‘Sorry,’ she said. ‘I don’t think I understand.’

‘It’s a bit of a circuitous route, I know. But did you ever think about the kānaka ‘ōiwi wāhine he’s employing for his projects? We’ve already moved past the foolishness of demeaning sex workers. Why can’t we make this shift for our own cultural heritage?’

Mehana, always bristling at conflict, practiced a thoughtful nod. She did not want to be another woman in competition with her own kind.

‘I know folks are all up in arms over this white dude making bank on Hawaiian stereotypes and our bodies and all that, but honestly? I’m doing fairly well for myself, too. He’s not like other bosses, you know? He shares his profits. And he’s nice, even to the janitors.’

‘I’m happy for you.’

But they couldn’t just sit there all day, nodding politely at each other. There was work to be done, orgasms to fashion, bosses to please. There was mail to sort and contracts to file, and there was certainly no time to waste diddling on a cell phone, though on their way out of Ali‘i,Patti was doing just that, tapping away on an unseen keyboard while Mehana waited in the doorway awkwardly, absorbing the whiplash of cars speeding across South Beretania, glancing at her watch. The air was stale and stagnant, infected with bursts of sour gasoline and bus exhaust. They were both running very late.

After some time passed, Patti pocketed her cell phone just as Mehana’s hummed in her purse. The women hugged and honi’d. Made half-hearted promises about future pau hana drinks, beach days and double dates with their partners. Mehana hoped Patti spoke sincerely, for she was terribly lonely. She liked to think friendships, like any other ambition prone to spoiling, could be salvaged with time, effort, and attention from both parties. She was exceedingly optimistic, even without her orgasms.

As the women prepared to part ways, Patti extended one hand to her friend’s shoulder. ‘I sent you an email, but don’t feel any pressure to go through with it. It’s just that I know Gina’s pay is shit – I worked there for two months.’

Of course she had. No matter how many rungs Mehana climbed, echelons she ascended, Patti would always supersede her. It was the central nature of their friendship.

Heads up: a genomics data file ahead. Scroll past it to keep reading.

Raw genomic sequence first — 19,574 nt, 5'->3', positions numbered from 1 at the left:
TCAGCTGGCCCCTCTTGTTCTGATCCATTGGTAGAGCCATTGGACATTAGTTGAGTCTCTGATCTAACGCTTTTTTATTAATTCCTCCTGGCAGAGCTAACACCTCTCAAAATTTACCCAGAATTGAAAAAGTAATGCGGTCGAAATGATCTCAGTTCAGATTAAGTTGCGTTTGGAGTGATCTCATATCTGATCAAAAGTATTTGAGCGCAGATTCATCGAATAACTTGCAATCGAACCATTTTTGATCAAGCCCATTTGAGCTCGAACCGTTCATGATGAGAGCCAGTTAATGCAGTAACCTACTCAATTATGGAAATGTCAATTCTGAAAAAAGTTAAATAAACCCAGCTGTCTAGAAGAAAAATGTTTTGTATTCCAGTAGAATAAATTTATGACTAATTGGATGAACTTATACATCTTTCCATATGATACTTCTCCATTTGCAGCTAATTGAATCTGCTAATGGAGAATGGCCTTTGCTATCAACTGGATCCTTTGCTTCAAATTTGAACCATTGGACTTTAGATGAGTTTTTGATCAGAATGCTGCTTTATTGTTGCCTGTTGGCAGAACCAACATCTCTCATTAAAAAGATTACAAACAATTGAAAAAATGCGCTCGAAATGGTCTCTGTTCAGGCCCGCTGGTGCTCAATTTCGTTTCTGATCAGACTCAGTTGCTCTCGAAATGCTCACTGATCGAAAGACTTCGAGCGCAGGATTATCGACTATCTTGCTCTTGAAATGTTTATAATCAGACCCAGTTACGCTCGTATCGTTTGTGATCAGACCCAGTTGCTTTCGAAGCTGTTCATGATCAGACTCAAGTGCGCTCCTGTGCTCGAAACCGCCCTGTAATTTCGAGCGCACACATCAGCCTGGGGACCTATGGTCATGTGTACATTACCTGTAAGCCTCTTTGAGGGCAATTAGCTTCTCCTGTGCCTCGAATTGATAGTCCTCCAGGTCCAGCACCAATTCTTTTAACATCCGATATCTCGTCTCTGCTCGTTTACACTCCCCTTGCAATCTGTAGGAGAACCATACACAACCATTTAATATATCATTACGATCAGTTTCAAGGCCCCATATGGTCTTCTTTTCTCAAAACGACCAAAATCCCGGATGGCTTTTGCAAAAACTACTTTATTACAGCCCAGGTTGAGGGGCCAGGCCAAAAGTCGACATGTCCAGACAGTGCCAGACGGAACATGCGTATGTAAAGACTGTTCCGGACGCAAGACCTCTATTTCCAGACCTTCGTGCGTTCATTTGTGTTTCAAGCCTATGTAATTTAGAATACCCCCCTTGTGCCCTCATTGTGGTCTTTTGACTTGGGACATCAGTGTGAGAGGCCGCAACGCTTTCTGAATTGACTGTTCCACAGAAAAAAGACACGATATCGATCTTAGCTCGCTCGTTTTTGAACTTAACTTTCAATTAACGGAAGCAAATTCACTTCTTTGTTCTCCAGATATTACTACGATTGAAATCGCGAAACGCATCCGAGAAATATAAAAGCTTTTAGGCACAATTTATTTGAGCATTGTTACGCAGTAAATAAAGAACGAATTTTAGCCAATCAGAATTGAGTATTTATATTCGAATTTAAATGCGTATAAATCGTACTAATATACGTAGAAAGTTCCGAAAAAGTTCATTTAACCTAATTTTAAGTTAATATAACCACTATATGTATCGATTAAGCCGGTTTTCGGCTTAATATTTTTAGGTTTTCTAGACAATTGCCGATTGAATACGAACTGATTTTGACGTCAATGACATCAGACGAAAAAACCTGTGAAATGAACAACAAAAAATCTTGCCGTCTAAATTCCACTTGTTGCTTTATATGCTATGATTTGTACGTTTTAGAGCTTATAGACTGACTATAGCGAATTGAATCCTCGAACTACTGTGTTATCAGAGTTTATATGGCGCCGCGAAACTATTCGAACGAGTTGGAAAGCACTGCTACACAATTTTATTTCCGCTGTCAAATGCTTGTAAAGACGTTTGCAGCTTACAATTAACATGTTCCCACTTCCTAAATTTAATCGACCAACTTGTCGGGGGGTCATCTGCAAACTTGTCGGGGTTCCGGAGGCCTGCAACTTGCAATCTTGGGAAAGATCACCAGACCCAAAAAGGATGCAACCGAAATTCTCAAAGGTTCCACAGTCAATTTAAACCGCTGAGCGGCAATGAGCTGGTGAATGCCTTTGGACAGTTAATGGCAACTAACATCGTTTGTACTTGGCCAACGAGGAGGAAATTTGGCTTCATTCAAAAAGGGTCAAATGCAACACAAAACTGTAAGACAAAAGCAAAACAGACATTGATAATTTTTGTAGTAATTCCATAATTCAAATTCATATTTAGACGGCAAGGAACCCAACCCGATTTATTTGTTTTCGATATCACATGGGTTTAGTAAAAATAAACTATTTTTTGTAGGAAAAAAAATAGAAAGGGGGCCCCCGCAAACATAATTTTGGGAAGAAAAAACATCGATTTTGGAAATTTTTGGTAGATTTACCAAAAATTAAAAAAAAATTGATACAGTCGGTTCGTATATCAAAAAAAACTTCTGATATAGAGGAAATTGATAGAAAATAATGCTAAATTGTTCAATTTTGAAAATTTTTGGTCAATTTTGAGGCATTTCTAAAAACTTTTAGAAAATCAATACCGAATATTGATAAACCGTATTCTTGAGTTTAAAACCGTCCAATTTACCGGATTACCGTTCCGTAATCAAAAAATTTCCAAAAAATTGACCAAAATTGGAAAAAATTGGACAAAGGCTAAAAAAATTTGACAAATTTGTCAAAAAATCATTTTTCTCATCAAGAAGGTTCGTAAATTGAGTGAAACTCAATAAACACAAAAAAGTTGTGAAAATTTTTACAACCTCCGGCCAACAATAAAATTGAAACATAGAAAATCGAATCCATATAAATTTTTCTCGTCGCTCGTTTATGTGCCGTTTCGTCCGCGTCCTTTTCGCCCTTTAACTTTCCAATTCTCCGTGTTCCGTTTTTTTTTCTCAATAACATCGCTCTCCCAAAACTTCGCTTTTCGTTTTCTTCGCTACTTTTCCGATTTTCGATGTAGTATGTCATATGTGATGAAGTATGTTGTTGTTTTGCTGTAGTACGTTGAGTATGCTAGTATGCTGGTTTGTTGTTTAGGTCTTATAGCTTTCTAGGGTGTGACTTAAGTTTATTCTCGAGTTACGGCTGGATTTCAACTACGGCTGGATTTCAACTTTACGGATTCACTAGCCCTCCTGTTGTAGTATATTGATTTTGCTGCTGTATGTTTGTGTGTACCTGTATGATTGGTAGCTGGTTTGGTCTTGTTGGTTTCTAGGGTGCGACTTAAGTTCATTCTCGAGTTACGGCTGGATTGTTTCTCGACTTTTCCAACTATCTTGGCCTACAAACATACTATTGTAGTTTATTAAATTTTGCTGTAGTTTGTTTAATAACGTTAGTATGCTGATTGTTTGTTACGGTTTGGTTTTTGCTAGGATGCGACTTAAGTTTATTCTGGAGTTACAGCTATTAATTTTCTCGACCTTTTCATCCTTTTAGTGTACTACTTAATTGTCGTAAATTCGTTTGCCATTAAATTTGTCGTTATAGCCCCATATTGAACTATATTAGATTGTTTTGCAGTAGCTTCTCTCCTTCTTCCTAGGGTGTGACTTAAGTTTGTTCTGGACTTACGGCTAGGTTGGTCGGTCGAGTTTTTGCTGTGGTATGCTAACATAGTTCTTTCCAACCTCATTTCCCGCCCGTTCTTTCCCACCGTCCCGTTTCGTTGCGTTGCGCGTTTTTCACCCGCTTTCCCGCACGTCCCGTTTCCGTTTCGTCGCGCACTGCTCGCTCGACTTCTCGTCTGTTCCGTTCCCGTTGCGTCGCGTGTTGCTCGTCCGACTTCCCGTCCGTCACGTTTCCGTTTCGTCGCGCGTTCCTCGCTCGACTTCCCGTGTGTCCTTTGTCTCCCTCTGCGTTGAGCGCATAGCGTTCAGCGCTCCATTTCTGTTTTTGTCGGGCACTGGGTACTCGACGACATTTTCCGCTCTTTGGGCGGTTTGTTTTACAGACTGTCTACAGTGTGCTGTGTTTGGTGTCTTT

Patti turned away, clacking her heels in departure, and immediately Mehana fished her phone from her purse to check the email. It was a list of jobs available at Get Wild Productions. She read through the ads, and then she walked the four blocks to her office, absently gnawing the insides of her cheeks until she drew blood.



It’s true that Get Wild Productions and especially Landon Wilder were two of the most corrupt entities on island. It’s also true that Gina’s Talent Agency could only afford to pay Mehana minimum wage despite her three years of loyalty. She tried not to fault Gina – the economy tanked, Hawai‘i’s cost of living reached its apex – but when her boss strolled into the office well after ten wearing stiletto Louboutin’s and driving a company- leased Lexus GX, Mehana’s resolve to think the best of her went as tepid as tap water.

Still, she stayed. Five going on six years of menial secretary labor, and Mehana never bothered to look for work elsewhere. Her Japanese parents couldn’t fathom why she’d chosen to settle in this work. How much in loans had the government saddled her with just to afford her fancy East Coast college, where she studied, of all things, English and film? And now, six years postgrad and still working for the same talentless talent agency.

Now, traipsing through Fort Street Mall in Payless heels that sawed into the sides of her feet, Mehana imagined herself cast in roles daring, eager, and othered. She strolled past a hovel of particularly disheveled unhoused women, fingering cigarette rods and tweezing their hair, and pictured her own punchy spirit lounging in their shoes. Passing an Asian woman in beige slacks, walking at a fast clip and speaking frantically into her phone, Mehana imagined her own hands wrapped around that phone while she issued sharp commands to her lowly assistant: Buy stocks! Cancel my appointments! She could just as easily slip into the body of the Longs cashier, or of the Ali‘i Coffee barista who’d frothed her milk that morning. For so long her racial ambiguity had been a burden – this imprecise melding of Hawaiian, Japanese, an amalgam of white. But hapa girls were becoming less and less common, particularly in the talent industry, and Gina Figueroa, a hapa blend herself, was committed to championing girls of ambiguity, just as her career had been championed so many decades ago. It was only right to afford the same heartfelt charity to her longtime secretary, no?

Gina hadn’t received many applicants after the ad for office manager first published. Mehana didn’t interview. So long as she knew how to make coffee and agreed to the agency dress code (slacks every day and a modest amount of cleavage), Mehana had the job. She accepted the position enthusiastically, and between filing client offers and faxing contracts, she passed the time dreaming of writing screenplays, directing big-budget films in locales as foreign as Athens or as drab and lackluster as Fort Wayne, Indiana. Didn’t matter where, really. So long as she could travel, explore, flee from the rock on which she’d floated, detached and unmoored, for the duration of her short life. Gina’s Talent Agency was as good a place as any to begin.